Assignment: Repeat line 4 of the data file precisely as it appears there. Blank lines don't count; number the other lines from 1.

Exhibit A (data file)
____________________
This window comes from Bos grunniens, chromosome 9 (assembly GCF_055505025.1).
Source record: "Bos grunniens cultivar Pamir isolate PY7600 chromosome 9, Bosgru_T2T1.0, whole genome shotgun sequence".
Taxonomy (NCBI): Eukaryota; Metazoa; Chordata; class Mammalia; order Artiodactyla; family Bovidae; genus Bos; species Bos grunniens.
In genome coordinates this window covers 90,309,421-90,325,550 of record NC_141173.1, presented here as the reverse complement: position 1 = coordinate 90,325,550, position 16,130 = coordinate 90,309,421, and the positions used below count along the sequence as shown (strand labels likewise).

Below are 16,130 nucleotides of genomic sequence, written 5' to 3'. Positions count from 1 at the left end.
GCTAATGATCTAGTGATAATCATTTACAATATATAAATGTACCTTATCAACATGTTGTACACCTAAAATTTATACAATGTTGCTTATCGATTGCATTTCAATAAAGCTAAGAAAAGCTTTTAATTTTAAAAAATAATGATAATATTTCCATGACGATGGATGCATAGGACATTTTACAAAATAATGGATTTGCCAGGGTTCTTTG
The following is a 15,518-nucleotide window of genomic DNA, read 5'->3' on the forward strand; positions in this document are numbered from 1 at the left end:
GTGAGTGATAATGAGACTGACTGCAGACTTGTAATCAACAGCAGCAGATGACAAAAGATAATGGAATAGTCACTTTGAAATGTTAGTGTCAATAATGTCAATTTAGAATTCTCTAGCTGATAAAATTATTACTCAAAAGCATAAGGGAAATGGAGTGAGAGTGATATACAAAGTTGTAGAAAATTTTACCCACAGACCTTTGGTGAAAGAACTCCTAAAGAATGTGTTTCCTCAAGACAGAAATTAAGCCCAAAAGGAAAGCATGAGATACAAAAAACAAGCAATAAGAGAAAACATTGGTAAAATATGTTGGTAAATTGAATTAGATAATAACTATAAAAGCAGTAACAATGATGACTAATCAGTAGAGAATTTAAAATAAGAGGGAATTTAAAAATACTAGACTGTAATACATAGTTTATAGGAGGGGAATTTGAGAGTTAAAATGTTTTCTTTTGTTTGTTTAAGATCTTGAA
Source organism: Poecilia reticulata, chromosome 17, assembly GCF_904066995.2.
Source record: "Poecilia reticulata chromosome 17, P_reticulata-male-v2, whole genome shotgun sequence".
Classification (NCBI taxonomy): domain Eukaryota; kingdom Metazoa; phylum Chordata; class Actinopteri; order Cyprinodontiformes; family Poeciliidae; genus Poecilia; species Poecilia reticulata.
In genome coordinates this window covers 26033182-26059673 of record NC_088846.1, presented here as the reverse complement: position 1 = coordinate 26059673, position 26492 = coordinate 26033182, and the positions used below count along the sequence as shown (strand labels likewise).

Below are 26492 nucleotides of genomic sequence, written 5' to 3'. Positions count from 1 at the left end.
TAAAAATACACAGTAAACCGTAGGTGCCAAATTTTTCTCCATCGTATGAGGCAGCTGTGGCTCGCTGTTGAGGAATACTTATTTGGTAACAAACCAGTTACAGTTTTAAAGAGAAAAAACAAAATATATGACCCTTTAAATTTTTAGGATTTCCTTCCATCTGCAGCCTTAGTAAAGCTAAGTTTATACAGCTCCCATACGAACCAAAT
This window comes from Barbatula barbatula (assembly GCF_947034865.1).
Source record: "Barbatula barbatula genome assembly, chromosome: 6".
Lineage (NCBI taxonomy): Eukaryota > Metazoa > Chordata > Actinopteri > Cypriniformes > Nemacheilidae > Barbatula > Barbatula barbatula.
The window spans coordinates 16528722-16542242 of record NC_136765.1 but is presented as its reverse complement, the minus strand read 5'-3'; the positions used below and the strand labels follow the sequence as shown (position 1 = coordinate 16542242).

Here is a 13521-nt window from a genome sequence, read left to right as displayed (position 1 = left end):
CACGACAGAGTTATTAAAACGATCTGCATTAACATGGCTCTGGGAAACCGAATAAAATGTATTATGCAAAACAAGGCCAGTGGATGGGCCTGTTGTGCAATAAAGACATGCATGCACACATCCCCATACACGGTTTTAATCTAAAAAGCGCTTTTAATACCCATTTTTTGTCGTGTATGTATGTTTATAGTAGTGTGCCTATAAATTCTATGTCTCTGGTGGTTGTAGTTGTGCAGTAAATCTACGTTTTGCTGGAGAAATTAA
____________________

In genome coordinates this window covers 90,309,421-90,325,550 of record NC_141173.1, presented here as the reverse complement: position 1 = coordinate 90,325,550, position 16,130 = coordinate 90,309,421, and the positions used below count along the sequence as shown (strand labels likewise).